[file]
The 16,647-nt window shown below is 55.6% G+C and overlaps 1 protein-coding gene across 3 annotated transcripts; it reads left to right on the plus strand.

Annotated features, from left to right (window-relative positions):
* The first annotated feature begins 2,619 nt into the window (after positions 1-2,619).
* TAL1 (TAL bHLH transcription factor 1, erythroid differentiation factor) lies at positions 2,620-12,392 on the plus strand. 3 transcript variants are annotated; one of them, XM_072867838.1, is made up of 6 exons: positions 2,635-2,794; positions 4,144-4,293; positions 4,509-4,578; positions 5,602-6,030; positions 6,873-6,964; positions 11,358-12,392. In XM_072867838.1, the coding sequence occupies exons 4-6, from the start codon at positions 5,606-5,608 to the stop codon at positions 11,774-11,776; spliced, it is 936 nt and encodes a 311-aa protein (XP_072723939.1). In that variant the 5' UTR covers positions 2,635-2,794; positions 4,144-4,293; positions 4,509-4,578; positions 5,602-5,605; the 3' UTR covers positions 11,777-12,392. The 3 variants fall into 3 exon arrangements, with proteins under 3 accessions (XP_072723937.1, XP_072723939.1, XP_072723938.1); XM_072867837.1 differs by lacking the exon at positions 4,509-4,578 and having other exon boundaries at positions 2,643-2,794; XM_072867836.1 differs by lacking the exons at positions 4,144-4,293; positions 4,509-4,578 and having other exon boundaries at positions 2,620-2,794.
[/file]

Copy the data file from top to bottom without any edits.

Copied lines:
The 16,647-nt window shown below is 55.6% G+C and overlaps 1 protein-coding gene across 3 annotated transcripts; it reads left to right on the plus strand.

Annotated features, from left to right (window-relative positions):
* The first annotated feature begins 2,619 nt into the window (after positions 1-2,619).
* TAL1 (TAL bHLH transcription factor 1, erythroid differentiation factor) lies at positions 2,620-12,392 on the plus strand. 3 transcript variants are annotated; one of them, XM_072867838.1, is made up of 6 exons: positions 2,635-2,794; positions 4,144-4,293; positions 4,509-4,578; positions 5,602-6,030; positions 6,873-6,964; positions 11,358-12,392. In XM_072867838.1, the coding sequence occupies exons 4-6, from the start codon at positions 5,606-5,608 to the stop codon at positions 11,774-11,776; spliced, it is 936 nt and encodes a 311-aa protein (XP_072723939.1). In that variant the 5' UTR covers positions 2,635-2,794; positions 4,144-4,293; positions 4,509-4,578; positions 5,602-5,605; the 3' UTR covers positions 11,777-12,392. The 3 variants fall into 3 exon arrangements, with proteins under 3 accessions (XP_072723937.1, XP_072723939.1, XP_072723938.1); XM_072867837.1 differs by lacking the exon at positions 4,509-4,578 and having other exon boundaries at positions 2,643-2,794; XM_072867836.1 differs by lacking the exons at positions 4,144-4,293; positions 4,509-4,578 and having other exon boundaries at positions 2,620-2,794.